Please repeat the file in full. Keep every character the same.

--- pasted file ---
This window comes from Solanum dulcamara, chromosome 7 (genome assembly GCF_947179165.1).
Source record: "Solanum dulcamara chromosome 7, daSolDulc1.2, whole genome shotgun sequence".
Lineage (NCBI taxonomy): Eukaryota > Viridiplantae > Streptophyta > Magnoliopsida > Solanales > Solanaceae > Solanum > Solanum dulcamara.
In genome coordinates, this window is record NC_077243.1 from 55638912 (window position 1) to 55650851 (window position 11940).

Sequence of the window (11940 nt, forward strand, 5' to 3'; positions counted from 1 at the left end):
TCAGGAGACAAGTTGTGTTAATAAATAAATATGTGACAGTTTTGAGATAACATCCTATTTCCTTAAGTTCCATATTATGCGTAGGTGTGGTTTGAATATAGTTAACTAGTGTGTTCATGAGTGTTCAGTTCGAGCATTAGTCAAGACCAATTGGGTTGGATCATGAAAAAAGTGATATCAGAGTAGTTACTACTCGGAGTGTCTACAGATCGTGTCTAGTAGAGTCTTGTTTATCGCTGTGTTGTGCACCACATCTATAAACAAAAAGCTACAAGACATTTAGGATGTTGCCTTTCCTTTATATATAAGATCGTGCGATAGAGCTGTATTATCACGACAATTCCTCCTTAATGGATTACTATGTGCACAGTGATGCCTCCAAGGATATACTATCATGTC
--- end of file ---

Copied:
This window comes from Solanum dulcamara, chromosome 7 (genome assembly GCF_947179165.1).
Source record: "Solanum dulcamara chromosome 7, daSolDulc1.2, whole genome shotgun sequence".
Lineage (NCBI taxonomy): Eukaryota > Viridiplantae > Streptophyta > Magnoliopsida > Solanales > Solanaceae > Solanum > Solanum dulcamara.
In genome coordinates, this window is record NC_077243.1 from 55638912 (window position 1) to 55650851 (window position 11940).

Sequence of the window (11940 nt, forward strand, 5' to 3'; positions counted from 1 at the left end):
TCAGGAGACAAGTTGTGTTAATAAATAAATATGTGACAGTTTTGAGATAACATCCTATTTCCTTAAGTTCCATATTATGCGTAGGTGTGGTTTGAATATAGTTAACTAGTGTGTTCATGAGTGTTCAGTTCGAGCATTAGTCAAGACCAATTGGGTTGGATCATGAAAAAAGTGATATCAGAGTAGTTACTACTCGGAGTGTCTACAGATCGTGTCTAGTAGAGTCTTGTTTATCGCTGTGTTGTGCACCACATCTATAAACAAAAAGCTACAAGACATTTAGGATGTTGCCTTTCCTTTATATATAAGATCGTGCGATAGAGCTGTATTATCACGACAATTCCTCCTTAATGGATTACTATGTGCACAGTGATGCCTCCAAGGATATACTATCATGTC